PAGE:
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My mother’s transistor radio

Illustration by Jaymee L. Amores

She stands barely five-feet tall yet she towers over our world at home; she spins it when she is joyful and rattles it when she’s under the weather. But since Christmas, or a week before that day, she has been singing happy tunes — literally.

My brother Rod acted as our mother’s Ho-Ho-Ho Man recently and came down our imaginary chimney at home to gift her with a transistor radio. It was her wish to get herself a transistor radio so she would have music playing beside her when she takes her siesta or sleeps at night. The minute my brother Rod handed her the portable radio was the moment she transformed into a super woman.

Her gait is snappy. Her extraordinary cooking becomes more flavorful. Her smile crowns her lovely face that is never without a splash of Johnson’s baby powder. Her lips are always not without her lipistik — red. She hums along, listens to news, she’s back in the game. What a transistor radio can do!

dWWW 774 is her favorite station, the one that plays old music — kundiman, harana songs, old English songs, among others. She looks forward to hearing Jo Stafford’s lilting No Other Love and when it is played, she sings along. When she hears Petula Clark singing Downtown, she sways her hands, as if dancing with someone. Her 71-year-old soul reconnects with her youth. She is happy.

Her sharp memory has been chiseled further ever since she got her radio. The lyrics of the songs she has long forgotten all so suddenly appear before her like an apparition of words. And like an apparition, the many joyful and challenging moments of her youth are seemingly presented to her clearly. For every song she hears, she associates it with memories — happy, poignant, vivid memories.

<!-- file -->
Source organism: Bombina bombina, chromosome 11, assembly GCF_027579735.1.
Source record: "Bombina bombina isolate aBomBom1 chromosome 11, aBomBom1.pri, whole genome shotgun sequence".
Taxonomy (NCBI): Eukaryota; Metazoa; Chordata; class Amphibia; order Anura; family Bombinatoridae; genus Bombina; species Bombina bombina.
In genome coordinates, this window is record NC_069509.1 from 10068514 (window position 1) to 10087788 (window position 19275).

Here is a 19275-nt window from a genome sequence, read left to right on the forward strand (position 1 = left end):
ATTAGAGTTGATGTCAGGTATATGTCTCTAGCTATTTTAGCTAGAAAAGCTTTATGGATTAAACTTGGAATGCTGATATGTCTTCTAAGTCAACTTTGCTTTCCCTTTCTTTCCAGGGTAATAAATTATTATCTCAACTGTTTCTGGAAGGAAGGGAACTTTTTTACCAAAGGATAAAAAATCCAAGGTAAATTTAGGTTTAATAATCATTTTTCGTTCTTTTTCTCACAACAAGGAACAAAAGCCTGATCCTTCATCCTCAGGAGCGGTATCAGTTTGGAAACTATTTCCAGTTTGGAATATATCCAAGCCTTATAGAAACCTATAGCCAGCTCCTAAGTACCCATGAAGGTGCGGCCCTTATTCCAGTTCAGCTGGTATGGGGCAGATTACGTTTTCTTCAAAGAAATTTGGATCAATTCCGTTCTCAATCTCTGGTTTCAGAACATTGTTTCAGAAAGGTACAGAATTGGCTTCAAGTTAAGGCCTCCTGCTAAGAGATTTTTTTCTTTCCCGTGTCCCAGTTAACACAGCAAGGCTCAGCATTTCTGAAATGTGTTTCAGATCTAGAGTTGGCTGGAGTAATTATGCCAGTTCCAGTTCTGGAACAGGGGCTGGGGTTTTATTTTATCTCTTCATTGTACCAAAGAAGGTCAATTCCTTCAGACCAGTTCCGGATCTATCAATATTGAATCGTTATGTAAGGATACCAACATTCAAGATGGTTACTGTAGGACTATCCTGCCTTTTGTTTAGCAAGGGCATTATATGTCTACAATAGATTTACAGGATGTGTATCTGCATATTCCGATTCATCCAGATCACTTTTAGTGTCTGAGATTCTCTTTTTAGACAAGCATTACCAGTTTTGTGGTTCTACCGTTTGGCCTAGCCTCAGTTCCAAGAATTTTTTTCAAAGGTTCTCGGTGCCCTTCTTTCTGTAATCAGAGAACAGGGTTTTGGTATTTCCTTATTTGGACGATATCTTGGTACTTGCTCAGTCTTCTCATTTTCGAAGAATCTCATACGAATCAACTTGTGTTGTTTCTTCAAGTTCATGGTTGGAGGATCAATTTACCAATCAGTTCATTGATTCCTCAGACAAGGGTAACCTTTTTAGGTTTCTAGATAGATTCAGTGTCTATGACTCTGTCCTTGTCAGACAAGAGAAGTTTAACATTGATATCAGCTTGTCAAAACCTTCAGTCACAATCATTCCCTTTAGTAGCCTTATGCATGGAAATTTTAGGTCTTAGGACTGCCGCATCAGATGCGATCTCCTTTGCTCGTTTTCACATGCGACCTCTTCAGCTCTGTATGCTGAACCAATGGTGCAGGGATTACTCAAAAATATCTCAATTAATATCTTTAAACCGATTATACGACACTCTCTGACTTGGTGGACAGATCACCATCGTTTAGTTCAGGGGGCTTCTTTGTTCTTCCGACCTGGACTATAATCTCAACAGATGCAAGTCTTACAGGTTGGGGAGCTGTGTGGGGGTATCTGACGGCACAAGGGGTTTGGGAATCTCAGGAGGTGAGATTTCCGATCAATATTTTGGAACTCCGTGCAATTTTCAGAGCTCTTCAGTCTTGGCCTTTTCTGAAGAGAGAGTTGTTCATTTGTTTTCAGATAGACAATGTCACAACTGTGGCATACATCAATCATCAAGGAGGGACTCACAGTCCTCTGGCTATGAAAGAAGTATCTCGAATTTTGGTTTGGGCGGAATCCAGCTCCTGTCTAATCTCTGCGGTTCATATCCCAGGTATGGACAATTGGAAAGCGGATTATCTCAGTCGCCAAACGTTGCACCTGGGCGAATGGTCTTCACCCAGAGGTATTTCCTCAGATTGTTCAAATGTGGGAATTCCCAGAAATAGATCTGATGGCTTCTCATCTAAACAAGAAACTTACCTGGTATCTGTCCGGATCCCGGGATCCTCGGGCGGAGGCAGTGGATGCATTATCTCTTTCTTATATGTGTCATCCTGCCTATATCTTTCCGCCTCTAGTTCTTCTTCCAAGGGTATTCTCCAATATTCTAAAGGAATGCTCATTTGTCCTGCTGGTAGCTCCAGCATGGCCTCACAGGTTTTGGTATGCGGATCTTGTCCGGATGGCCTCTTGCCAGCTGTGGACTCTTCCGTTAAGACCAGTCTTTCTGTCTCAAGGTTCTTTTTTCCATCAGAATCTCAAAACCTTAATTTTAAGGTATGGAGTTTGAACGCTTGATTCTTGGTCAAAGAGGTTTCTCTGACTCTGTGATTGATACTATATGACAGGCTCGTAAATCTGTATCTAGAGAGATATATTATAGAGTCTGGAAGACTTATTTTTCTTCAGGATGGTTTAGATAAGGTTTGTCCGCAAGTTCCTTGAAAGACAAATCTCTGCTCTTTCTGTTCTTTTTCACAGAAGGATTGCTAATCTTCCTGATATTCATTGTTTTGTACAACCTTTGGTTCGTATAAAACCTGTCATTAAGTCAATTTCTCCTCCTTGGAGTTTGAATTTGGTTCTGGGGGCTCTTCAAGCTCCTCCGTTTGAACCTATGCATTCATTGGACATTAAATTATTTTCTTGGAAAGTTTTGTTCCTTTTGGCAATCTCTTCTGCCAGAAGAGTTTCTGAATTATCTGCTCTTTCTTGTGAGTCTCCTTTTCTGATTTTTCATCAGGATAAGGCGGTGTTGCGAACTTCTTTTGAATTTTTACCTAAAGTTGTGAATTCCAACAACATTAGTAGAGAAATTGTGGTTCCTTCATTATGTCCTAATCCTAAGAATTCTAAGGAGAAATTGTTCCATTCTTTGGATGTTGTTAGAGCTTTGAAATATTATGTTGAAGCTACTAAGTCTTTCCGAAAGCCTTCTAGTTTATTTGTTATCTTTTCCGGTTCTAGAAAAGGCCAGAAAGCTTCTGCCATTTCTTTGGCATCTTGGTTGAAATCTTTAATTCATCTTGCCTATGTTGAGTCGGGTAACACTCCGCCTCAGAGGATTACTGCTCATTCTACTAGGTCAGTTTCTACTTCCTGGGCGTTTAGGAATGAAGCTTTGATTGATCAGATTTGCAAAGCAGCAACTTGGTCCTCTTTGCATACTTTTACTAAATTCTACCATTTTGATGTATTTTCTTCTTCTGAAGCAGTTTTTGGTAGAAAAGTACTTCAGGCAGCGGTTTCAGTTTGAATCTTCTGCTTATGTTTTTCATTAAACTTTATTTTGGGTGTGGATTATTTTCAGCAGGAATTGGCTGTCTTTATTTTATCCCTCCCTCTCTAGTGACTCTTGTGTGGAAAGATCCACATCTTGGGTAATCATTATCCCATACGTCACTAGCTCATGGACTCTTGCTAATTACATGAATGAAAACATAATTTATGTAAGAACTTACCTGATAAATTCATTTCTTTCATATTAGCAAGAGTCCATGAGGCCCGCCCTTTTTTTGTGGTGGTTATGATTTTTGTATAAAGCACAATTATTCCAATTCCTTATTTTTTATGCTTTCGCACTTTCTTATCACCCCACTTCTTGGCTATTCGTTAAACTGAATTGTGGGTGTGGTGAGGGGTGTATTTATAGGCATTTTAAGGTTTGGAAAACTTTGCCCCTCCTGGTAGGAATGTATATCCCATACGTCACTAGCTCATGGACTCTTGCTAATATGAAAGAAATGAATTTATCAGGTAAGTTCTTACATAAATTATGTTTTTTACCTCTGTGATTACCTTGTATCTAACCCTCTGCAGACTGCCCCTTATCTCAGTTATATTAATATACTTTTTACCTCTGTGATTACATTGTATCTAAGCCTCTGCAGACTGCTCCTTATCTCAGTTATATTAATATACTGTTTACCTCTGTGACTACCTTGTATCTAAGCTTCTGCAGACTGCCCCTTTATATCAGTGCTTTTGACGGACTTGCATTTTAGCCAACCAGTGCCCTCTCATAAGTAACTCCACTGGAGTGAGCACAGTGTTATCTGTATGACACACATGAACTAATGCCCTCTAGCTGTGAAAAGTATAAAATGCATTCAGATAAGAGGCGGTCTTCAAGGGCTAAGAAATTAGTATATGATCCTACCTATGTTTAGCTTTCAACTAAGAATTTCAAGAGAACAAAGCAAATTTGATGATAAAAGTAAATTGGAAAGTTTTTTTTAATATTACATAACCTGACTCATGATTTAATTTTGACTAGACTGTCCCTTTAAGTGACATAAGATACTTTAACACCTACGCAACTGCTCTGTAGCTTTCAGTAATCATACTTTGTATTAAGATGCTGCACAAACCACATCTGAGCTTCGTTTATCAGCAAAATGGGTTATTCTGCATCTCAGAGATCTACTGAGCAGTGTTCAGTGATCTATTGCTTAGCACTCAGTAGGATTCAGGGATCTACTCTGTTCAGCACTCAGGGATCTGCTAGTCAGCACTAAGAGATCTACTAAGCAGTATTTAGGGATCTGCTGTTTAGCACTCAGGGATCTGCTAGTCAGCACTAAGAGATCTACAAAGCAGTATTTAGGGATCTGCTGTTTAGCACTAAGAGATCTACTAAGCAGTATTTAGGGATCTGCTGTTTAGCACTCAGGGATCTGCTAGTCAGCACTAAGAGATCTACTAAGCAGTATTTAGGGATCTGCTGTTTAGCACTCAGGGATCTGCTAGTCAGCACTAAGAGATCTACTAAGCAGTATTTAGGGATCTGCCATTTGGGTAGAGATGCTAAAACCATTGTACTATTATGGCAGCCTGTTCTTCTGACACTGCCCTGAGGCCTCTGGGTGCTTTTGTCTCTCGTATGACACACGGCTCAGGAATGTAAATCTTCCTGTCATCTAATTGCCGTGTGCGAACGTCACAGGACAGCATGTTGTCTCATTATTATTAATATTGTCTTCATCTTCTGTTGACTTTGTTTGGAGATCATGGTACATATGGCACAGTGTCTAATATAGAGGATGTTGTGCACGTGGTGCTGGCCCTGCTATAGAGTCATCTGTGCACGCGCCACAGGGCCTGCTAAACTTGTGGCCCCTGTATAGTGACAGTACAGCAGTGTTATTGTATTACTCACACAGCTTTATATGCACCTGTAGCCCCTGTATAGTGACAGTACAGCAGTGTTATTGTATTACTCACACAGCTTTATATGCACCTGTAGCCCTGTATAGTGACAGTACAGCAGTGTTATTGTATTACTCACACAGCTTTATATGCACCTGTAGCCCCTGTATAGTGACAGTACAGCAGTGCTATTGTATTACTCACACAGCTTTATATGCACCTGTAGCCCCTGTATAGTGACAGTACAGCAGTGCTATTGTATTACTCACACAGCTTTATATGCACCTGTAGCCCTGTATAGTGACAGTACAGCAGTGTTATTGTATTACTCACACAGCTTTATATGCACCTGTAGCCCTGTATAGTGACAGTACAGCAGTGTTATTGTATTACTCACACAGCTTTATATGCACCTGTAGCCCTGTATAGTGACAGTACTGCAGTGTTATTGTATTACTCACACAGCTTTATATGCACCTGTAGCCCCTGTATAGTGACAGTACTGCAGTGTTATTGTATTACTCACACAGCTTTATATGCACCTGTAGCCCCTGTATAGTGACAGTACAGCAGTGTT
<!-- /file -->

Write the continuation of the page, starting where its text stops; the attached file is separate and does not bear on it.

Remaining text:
Giliw reminds her of her suitors who would follow her to the rice field to serenade her during harvest season. The little girl in her surfaces as she remembers details of old-time courtship. Dahil Sa Iyo is associated with the man from Sto. Tomas, Batangas who followed her everywhere she went but she never really got to like him. Langit Ko’y Ikaw Rin is the song she and her childhood best friends used to sing as they walked the paddies to plant palay. It is the song that also reminds her of the day her mother died.

Music, courtesy of a transistor radio, accompanied her when she was growing up. She learned many of her favorite songs listening to the radio. Anak Dalita reminds her of the favorite song of her late husband, my father. She sings it well still, hitting the notes with breeze. But she knew she sang so much better when she was so much younger.

Because of her transistor radio, she remembers the many delightful moments when she would entertain many fine gentlemen who would serenade her in the middle of the night in the late ‘50s to the early ‘60s. She would open the windows of their humble home, listen to the songs of the serenading men. And if a song necessitated a response from her, she would sing, too. She loved that. And there would be an exchange of music between her and her suitors. But a sing-along from her did not guarantee that the serenading suitor would get her love back.